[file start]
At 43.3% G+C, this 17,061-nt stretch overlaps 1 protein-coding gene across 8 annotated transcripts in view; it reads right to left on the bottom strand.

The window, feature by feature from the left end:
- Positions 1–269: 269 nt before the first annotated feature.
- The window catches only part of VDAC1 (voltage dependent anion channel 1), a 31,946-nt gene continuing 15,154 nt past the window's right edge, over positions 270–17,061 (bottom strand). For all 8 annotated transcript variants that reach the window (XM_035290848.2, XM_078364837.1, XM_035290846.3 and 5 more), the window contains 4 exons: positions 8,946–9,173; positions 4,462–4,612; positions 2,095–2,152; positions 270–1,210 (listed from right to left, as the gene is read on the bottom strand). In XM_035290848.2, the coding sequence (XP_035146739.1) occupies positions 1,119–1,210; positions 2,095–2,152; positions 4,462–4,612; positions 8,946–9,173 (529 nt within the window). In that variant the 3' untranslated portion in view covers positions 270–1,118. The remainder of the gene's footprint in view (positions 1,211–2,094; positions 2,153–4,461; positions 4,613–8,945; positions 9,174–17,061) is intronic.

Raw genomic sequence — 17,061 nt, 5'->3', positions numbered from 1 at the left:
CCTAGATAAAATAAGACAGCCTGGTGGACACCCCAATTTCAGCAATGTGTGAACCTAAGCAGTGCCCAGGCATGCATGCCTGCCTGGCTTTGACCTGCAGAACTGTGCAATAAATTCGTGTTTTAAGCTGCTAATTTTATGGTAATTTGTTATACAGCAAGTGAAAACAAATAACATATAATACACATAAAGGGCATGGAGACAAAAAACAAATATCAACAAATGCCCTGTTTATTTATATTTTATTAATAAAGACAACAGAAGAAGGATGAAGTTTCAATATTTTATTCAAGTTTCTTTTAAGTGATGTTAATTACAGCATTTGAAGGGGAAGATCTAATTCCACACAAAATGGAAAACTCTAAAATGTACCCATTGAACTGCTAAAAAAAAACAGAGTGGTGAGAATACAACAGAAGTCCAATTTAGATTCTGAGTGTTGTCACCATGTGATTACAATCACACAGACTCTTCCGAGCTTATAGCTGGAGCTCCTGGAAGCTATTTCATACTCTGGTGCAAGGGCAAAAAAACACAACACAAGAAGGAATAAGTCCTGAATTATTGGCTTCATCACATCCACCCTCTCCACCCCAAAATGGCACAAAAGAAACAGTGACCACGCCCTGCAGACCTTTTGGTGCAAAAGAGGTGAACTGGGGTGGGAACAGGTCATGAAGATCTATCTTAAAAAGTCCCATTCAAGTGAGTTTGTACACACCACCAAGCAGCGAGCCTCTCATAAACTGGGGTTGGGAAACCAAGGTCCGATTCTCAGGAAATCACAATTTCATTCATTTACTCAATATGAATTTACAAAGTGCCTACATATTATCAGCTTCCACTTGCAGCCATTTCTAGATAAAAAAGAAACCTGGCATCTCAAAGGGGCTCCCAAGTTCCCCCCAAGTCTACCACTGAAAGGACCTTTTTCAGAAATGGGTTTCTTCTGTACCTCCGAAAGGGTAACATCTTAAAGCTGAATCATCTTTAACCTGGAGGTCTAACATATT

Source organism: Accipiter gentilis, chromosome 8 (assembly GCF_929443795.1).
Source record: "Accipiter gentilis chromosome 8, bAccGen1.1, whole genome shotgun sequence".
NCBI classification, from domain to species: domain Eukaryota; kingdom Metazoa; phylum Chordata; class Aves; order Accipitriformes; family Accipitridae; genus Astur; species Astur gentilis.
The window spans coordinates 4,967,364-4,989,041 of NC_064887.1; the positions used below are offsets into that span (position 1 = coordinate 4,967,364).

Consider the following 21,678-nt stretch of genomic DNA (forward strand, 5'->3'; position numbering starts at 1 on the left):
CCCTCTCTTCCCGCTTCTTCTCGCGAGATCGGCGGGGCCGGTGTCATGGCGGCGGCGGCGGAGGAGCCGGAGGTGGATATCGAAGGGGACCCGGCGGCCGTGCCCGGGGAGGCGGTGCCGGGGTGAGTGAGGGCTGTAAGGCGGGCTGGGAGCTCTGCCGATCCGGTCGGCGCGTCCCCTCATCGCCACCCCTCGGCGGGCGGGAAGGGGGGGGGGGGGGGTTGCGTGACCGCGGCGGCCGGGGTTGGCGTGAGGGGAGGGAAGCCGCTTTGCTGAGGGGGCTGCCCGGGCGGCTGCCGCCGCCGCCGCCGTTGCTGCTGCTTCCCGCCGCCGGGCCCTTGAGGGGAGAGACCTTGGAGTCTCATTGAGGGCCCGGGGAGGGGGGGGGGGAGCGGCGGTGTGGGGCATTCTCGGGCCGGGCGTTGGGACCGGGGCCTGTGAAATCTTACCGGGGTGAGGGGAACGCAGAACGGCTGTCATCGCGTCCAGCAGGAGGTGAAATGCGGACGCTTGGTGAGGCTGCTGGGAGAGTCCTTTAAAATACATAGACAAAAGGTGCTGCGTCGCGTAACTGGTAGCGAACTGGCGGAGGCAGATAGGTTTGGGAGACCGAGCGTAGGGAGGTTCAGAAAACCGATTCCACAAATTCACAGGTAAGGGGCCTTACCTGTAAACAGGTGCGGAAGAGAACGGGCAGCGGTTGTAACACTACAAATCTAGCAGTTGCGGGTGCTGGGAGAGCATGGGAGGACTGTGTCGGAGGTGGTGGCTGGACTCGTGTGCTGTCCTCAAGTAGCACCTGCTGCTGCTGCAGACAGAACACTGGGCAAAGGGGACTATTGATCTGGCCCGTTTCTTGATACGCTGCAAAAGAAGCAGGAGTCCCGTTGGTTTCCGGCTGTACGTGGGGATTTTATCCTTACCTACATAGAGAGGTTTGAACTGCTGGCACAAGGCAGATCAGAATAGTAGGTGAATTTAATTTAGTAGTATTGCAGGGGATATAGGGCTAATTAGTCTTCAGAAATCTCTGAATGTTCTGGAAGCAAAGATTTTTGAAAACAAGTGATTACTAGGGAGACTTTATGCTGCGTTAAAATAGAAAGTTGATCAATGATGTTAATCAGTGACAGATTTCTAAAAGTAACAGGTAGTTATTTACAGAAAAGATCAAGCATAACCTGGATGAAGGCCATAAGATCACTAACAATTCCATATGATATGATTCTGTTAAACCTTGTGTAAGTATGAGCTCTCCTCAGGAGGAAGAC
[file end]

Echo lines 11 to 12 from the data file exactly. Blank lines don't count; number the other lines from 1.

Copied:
Consider the following 21,678-nt stretch of genomic DNA (forward strand, 5'->3'; position numbering starts at 1 on the left):
CCCTCTCTTCCCGCTTCTTCTCGCGAGATCGGCGGGGCCGGTGTCATGGCGGCGGCGGCGGAGGAGCCGGAGGTGGATATCGAAGGGGACCCGGCGGCCGTGCCCGGGGAGGCGGTGCCGGGGTGAGTGAGGGCTGTAAGGCGGGCTGGGAGCTCTGCCGATCCGGTCGGCGCGTCCCCTCATCGCCACCCCTCGGCGGGCGGGAAGGGGGGGGGGGGGGGTTGCGTGACCGCGGCGGCCGGGGTTGGCGTGAGGGGAGGGAAGCCGCTTTGCTGAGGGGGCTGCCCGGGCGGCTGCCGCCGCCGCCGCCGTTGCTGCTGCTTCCCGCCGCCGGGCCCTTGAGGGGAGAGACCTTGGAGTCTCATTGAGGGCCCGGGGAGGGGGGGGGGGAGCGGCGGTGTGGGGCATTCTCGGGCCGGGCGTTGGGACCGGGGCCTGTGAAATCTTACCGGGGTGAGGGGAACGCAGAACGGCTGTCATCGCGTCCAGCAGGAGGTGAAATGCGGACGCTTGGTGAGGCTGCTGGGAGAGTCCTTTAAAATACATAGACAAAAGGTGCTGCGTCGCGTAACTGGTAGCGAACTGGCGGAGGCAGATAGGTTTGGGAGACCGAGCGTAGGGAGGTTCAGAAAACCGATTCCACAAATTCACAGGTAAGGGGCCTTACCTGTAAACAGGTGCGGAAGAGAACGGGCAGCGGTTGTAACACTACAAATCTAGCAGTTGCGGGTGCTGGGAGAGCATGGGAGGACTGTGTCGGAGGTGGTGGCTGGACTCGTGTGCTGTCCTCAAGTAGCACCTGCTGCTGCTGCAGACAGAACACTGGGCAAAGGGGACTATTGATCTGGCCCGTTTCTTGATACGCTGCAAAAGAAGCAGGAGTCCCGTTGGTTTCCGGCTGTACGTGGGGATTTTATCCTTACCTACATAGAGAGGTTTGAACTGCTGGCACAAGGCAGATCAGAATAGTAGGTGAATTTAATTTAGTAGTATTGCAGGGGATATAGGGCTAATTAGTCTTCAGAAATCTCTGAATGTTCTGGAAGCAAAGATTTTTGAAAACAAGTGATTACTAGGGAGACTTTATGCTGCGTTAAAATAGAAAGTTGATCAATGATGTTAATCAGTGACAGATTTCTAAAAGTAACAGGTAGTTATTTACAGAAAAGATCAAGCATAACCTGGATGAAGGCCATAAGATCACTAACAATTCCATATGATATGATTCTGTTAAACCTTGTGTAAGTATGAGCTCTCCTCAGGAGGAAGAC